Longtime Holiday Home Tour attendees will be delighted to again get a look inside the ornately decorated home of David Brown. With more than 28 Christmas trees and countless other seasonal decorations, this home is a holiday wonderland. Christmas was the happiest time of the year for his very close family, so David’s love of the holiday started very young. His grandparents made Christmas exceptionally special, with both of his grandfathers involved in the decorating. He has tinsel that hung on his maternal grandparents’ tree the first year they were married, and a foil-covered star from his father’s father. A small sleigh on the parlor mantel is from David’s childhood home and reminds him of a special time when people seemed more joyous and were kinder to each other.
David continues to add to the six generations of family decorations he’s inherited with collections of over 600 Christopher Radko hand-blown glass German Christmas ornaments, a curated collection of tree-toppers and Christmas-themed motionettes (including an animated children’s kitchen). In addition to Christmas-themed items, David also collects figurines that were created in Dresden, Germany by Friedrich Böttger, a local alchemist. Böttger figured out a formula for hard-paste porcelain, which he produced beginning in 1710 in Meissen. By the middle of the 18th century, figures styled after Italian commedia characters were common. One of the most famous techniques of Dresden artists was something called Dresden lace. To create the illusion of real fabric on figurines of women dancing at royal balls or posing in groups, decorators would dip actual, delicate lace into porcelain slip before applying it by hand to the porcelain figure. When fired in a kiln, the fabric would burn away, leaving a hard but extremely fragile shell of frozen crinoline skirts and billowy material behind. Individuals had to apprentice for more than thirty before becoming an official Dresden artist. David’s most prized Dresden figurine, “Lady with Baskets,” was made in 1887 and won best in show in 1910, 1911, 1912, 1914, 1915 and 1916. The figurines have not been made since Dresden was bombed during World War II, making them even more precious. David is also an avid collector of glassware, with more than 24,000 pounds of glass, including an expansive array of Fenton.
Originally from Campbellsburg, David moved to Louisville as an undergraduate student at the University of Louisville and knew that he didn’t want to live anywhere else except Old Louisville. After graduation, he moved back to his hometown briefly, but he returned to Old Louisville in 2009 and purchased a home on W. St. Catherine. Knowing that he eventually wanted a larger home, David had been admiring his current home on Ormsby Ave. In 2013, he put his W. St. Catherine home on the market, selling it in just three days! He finally obtained his current home after 14 months of negotiations. With only six months to make it livable, David did most of the renovations along with Roger Davis and Dennis Raisor themselves. The work, including new wiring, re-plastering ceilings and walls (after removing 30 layers of wallpaper) and refinishing the original hardwood inlaid floors made black from grime and overuse, resulted in many 20-foot dumpsters full! Fortunately, many items original to the home remained in tact and could be restored: all woodwork, including doors and eleven fireplace mantels, six stained glass windows, gold leaf crown molding, Lincrusta wall coverings, ceramic foyer tile, and a chandelier in a second floor bedroom. Another very interesting original feature includes a water system that begins at the roof, brings rainwater into a silo in the attic, and then funnels it into boxed gutters and through the walls, emptying it directly into the sewer system.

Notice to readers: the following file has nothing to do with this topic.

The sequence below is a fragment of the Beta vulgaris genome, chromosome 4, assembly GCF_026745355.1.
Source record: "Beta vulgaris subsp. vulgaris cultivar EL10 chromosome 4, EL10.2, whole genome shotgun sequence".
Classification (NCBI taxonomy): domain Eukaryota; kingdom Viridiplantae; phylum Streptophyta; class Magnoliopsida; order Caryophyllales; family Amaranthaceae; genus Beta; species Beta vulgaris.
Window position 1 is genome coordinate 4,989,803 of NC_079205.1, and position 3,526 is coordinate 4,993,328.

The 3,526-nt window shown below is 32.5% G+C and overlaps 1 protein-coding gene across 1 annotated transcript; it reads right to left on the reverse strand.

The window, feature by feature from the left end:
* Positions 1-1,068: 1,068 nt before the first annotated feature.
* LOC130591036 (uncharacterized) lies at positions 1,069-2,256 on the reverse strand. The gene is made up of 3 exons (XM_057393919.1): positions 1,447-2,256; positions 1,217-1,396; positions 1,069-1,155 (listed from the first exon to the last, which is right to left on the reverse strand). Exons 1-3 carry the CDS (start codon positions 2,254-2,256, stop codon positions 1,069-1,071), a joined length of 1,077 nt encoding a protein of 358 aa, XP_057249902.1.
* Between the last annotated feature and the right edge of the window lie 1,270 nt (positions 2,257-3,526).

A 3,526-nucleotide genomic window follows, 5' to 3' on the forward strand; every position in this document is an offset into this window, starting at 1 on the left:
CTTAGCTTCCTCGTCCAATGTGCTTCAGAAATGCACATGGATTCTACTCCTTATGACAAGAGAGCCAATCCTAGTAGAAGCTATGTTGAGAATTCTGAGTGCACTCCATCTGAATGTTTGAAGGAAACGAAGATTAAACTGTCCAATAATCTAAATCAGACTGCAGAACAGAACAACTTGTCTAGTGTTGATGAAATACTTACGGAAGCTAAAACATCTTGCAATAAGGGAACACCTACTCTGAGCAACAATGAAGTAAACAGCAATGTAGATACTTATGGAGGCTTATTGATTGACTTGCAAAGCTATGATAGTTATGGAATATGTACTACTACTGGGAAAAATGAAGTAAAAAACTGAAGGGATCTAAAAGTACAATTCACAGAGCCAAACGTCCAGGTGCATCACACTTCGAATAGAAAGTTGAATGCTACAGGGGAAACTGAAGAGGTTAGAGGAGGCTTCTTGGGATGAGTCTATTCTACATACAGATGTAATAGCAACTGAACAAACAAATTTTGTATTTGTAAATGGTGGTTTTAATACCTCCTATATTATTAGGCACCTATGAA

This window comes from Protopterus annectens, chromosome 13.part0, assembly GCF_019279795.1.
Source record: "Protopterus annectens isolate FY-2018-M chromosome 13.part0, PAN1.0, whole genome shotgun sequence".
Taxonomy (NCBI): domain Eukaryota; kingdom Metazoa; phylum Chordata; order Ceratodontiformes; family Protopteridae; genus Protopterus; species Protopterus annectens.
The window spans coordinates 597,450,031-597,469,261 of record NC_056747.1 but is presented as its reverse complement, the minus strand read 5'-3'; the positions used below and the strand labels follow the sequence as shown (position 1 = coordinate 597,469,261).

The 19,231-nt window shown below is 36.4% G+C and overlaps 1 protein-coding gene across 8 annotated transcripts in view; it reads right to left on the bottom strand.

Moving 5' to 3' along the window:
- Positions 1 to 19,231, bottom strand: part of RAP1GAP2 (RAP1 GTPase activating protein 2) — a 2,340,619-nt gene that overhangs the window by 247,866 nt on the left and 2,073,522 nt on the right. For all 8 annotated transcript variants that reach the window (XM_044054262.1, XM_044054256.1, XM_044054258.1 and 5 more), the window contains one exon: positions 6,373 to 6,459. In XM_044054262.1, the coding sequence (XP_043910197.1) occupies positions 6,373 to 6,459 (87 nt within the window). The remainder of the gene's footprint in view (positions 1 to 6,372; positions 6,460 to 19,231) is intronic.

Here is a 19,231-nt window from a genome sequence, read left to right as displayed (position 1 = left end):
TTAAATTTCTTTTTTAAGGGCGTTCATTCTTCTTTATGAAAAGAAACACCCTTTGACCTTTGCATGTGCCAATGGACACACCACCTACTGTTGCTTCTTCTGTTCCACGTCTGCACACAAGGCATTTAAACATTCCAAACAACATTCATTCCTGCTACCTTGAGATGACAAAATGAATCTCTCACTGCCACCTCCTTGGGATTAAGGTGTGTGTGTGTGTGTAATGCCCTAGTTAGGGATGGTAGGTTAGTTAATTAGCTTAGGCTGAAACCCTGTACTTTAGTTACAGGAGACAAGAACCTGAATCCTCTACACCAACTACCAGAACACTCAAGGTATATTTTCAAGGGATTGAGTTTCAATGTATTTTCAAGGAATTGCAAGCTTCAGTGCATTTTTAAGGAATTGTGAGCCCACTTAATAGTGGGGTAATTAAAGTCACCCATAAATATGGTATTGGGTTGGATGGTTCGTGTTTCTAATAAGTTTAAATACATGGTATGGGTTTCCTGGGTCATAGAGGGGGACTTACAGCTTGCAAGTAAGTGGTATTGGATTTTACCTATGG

This 5,200 square-foot Italianate and Queen Anne-style house was built in the 1890’s for a Frenchman, who imported the floors from France in a kit. The daughter of another long-term occupant lived in the house until she was 90! In the 1950s, the basement room under the front parlor was a doctor’s office, with its entrance from a side door on Second Street. At some point in its history, the house was divided into 12 apartments, but fortunately, a subsequent owner restored it to single-family. David estimates he is the home’s fifth owner. This house has been featured in the Courier-Journal, the Voice Tribune, and will be showcased in Kentucky Home and Garden in October 2018. It has also been on the Old Louisville Hidden Treasurers Garden Tour.